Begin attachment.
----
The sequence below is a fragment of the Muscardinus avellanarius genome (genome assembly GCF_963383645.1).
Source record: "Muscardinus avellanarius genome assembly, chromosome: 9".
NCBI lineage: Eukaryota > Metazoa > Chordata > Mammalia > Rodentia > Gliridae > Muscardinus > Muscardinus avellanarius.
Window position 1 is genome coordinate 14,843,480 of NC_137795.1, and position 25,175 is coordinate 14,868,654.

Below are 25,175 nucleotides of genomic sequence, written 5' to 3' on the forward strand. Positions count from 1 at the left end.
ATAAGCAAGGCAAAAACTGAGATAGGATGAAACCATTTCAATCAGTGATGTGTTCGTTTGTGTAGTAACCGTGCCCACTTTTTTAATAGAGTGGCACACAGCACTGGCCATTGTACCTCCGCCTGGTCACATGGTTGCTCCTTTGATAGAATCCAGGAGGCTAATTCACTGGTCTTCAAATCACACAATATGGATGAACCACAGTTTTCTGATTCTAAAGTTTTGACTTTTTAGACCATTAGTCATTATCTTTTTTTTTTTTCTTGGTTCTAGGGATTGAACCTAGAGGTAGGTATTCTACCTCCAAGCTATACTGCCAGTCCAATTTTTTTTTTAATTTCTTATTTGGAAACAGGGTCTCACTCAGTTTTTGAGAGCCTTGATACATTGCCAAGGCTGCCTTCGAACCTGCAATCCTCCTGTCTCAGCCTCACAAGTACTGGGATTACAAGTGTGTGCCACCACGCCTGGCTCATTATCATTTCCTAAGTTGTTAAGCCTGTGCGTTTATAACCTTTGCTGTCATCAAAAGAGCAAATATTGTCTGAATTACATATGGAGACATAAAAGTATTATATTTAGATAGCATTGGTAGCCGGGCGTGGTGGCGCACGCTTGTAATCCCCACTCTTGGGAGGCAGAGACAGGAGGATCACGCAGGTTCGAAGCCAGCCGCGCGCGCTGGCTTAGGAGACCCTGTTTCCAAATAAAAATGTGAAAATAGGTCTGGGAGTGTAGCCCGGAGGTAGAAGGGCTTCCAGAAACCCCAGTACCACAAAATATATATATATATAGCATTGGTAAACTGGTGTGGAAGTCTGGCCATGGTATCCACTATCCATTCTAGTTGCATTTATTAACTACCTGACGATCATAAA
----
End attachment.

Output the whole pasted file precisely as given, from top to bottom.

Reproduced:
The sequence below is a fragment of the Muscardinus avellanarius genome (genome assembly GCF_963383645.1).
Source record: "Muscardinus avellanarius genome assembly, chromosome: 9".
NCBI lineage: Eukaryota > Metazoa > Chordata > Mammalia > Rodentia > Gliridae > Muscardinus > Muscardinus avellanarius.
Window position 1 is genome coordinate 14,843,480 of NC_137795.1, and position 25,175 is coordinate 14,868,654.

Below are 25,175 nucleotides of genomic sequence, written 5' to 3' on the forward strand. Positions count from 1 at the left end.
ATAAGCAAGGCAAAAACTGAGATAGGATGAAACCATTTCAATCAGTGATGTGTTCGTTTGTGTAGTAACCGTGCCCACTTTTTTAATAGAGTGGCACACAGCACTGGCCATTGTACCTCCGCCTGGTCACATGGTTGCTCCTTTGATAGAATCCAGGAGGCTAATTCACTGGTCTTCAAATCACACAATATGGATGAACCACAGTTTTCTGATTCTAAAGTTTTGACTTTTTAGACCATTAGTCATTATCTTTTTTTTTTTTCTTGGTTCTAGGGATTGAACCTAGAGGTAGGTATTCTACCTCCAAGCTATACTGCCAGTCCAATTTTTTTTTTAATTTCTTATTTGGAAACAGGGTCTCACTCAGTTTTTGAGAGCCTTGATACATTGCCAAGGCTGCCTTCGAACCTGCAATCCTCCTGTCTCAGCCTCACAAGTACTGGGATTACAAGTGTGTGCCACCACGCCTGGCTCATTATCATTTCCTAAGTTGTTAAGCCTGTGCGTTTATAACCTTTGCTGTCATCAAAAGAGCAAATATTGTCTGAATTACATATGGAGACATAAAAGTATTATATTTAGATAGCATTGGTAGCCGGGCGTGGTGGCGCACGCTTGTAATCCCCACTCTTGGGAGGCAGAGACAGGAGGATCACGCAGGTTCGAAGCCAGCCGCGCGCGCTGGCTTAGGAGACCCTGTTTCCAAATAAAAATGTGAAAATAGGTCTGGGAGTGTAGCCCGGAGGTAGAAGGGCTTCCAGAAACCCCAGTACCACAAAATATATATATATATAGCATTGGTAAACTGGTGTGGAAGTCTGGCCATGGTATCCACTATCCATTCTAGTTGCATTTATTAACTACCTGACGATCATAAA